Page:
The COVID-19 pandemic will put strains on the US banking sector despite institutions entering the crisis with large capital buffers, according to the Federal Reserve.
In a new Financial Stability Report, the Fed said reforms introduced post-2008 had “substantially increased the resilience of the financial sector”.
However, in the near term as a result of the recent economic shutdown “financial sector vulnerabilities are likely to be significant”, the central bank’s report stated.
“The strains on household and business balance sheets from the economic and financial shocks since March will likely create fragilities that last for some time,” the report said.
“Financial institutions – including the banking sector, which had large capital and liquidity buffers before the shock – may experience strains as a result.”
Large sections of the US economy were shut down from the middle of March in an effort to reduce the spread of the virus. Despite huge stimulus packages from the Fed and US Treasury Department, unemployment spiked to 14.7% at the end of last month.
The Fed’s report highlighted four main areas of concern – chief among them the level of debt held by businesses and households.
This was at a historically high level relative to GDP throughout the first quarter of 2020, the Fed said, with “the most rapid increases concentrated among the riskiest firms amid weak credit standards”.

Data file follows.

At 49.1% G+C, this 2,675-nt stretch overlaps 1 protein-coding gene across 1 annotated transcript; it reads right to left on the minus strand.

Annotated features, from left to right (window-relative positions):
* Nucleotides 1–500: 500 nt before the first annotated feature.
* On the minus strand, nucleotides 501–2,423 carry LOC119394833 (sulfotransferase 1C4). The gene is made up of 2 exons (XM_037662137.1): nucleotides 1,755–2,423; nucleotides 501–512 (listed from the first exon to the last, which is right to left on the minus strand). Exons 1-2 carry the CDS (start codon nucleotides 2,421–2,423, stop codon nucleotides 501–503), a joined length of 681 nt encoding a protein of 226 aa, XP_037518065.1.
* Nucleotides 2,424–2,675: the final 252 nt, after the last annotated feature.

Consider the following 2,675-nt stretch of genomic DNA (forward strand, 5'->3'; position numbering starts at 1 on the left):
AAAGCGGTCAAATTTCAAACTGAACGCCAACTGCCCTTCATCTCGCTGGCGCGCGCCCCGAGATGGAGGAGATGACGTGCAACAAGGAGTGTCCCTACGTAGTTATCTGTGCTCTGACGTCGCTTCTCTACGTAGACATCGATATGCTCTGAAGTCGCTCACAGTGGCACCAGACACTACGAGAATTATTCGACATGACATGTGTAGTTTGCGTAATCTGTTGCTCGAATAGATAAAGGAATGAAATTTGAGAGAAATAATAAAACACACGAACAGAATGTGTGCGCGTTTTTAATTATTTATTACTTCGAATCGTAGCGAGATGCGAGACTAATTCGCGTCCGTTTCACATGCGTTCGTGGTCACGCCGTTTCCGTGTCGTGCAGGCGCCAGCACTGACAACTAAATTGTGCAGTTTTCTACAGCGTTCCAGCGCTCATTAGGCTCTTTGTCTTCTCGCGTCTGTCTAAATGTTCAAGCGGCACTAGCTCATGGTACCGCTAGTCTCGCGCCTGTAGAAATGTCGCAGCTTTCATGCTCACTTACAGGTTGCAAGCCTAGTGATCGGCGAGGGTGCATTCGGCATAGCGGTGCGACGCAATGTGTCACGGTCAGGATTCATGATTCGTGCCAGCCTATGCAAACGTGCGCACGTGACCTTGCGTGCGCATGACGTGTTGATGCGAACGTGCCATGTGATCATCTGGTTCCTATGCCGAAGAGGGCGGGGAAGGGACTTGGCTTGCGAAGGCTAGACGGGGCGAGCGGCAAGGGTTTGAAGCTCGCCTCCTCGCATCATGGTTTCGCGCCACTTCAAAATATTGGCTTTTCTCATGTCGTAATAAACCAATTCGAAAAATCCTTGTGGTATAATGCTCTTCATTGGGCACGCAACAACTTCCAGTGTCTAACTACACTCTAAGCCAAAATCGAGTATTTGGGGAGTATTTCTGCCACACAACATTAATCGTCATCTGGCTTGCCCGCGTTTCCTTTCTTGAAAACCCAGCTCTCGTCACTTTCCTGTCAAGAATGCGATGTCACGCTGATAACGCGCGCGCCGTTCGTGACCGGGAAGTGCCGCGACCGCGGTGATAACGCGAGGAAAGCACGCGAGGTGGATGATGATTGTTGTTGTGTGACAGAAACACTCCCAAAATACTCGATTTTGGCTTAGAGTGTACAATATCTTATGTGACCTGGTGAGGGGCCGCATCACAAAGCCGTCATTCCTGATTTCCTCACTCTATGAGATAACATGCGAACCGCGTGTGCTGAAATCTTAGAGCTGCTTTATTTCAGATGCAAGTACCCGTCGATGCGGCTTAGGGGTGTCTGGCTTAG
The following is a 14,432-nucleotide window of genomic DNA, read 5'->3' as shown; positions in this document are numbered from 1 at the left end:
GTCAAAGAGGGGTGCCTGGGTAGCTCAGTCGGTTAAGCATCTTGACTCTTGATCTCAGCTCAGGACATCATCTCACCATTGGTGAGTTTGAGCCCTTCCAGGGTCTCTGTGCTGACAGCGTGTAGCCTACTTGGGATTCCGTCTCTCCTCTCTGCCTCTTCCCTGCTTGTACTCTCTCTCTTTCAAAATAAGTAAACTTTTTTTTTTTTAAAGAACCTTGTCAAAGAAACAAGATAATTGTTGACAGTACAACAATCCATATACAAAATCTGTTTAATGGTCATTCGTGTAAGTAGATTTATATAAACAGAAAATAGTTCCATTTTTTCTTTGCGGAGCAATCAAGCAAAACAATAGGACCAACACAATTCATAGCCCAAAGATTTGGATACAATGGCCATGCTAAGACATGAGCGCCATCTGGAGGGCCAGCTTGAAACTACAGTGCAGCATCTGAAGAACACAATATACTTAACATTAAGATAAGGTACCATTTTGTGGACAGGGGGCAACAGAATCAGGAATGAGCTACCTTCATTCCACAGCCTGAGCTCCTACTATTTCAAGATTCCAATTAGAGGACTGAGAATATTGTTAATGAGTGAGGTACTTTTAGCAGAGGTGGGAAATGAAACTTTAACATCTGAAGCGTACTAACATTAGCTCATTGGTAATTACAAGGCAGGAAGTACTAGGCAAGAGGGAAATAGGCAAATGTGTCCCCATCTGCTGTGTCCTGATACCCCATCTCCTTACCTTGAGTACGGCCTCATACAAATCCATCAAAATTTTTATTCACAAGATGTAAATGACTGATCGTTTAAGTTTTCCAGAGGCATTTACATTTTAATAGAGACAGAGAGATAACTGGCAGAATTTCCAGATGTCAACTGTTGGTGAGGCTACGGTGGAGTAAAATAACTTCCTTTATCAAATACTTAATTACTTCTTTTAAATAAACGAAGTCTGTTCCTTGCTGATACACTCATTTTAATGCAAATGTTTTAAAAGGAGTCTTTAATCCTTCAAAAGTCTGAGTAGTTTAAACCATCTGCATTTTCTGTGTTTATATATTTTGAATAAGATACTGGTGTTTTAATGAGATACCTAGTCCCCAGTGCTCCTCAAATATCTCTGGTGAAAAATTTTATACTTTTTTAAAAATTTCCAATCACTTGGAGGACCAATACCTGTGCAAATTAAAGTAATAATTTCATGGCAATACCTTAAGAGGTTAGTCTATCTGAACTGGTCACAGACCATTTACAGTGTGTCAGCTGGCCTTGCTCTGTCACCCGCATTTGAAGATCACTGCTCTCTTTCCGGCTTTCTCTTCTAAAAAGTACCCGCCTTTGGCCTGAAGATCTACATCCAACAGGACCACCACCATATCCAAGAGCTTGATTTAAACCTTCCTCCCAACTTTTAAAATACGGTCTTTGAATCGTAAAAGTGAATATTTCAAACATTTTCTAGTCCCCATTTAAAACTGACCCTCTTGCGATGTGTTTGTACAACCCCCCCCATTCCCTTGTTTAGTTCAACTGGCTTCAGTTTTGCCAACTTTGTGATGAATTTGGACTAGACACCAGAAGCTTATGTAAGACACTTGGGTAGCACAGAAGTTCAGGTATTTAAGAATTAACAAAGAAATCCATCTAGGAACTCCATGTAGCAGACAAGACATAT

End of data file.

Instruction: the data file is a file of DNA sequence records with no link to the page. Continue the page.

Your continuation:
“The general decline in revenues associated with the severe reduction in economic activity has weakened the ability of businesses to repay these (and other) obligations,” the report said.
“While household debt was at a moderate level relative to income before the shock, a deterioration in the ability of some households to repay obligations may result in material losses to lenders.”
In first-quarter earnings reports, many banks said they had begun increasing their credit buffers in anticipation of an increased number of loan defaults later this year.
On the whole, US banks were “strongly capitalized” before the pandemic, the Fed said. However, with other sub-sectors of financial services relatively highly leveraged – including insurers and hedge funds – pressure on credit lines could increase in the near future.
“All told, the prospect for losses at financial institutions to create pressures over the medium term appears elevated,” the report stated.
The central bank also warned that these emerging stresses could combine with “pre-existing vulnerabilities” elsewhere in the financial system, particularly emanating from Europe, China or emerging markets.
“These risks have the potential to interact with the vulnerabilities identified in this report and pose additional risks to the US financial system,” the Fed warned.
On Friday evening the Fed announced it was making “temporary modifications” to its leverage rules to allow “certain depositary institutions” to grant more support to households and businesses.
The full report is available here.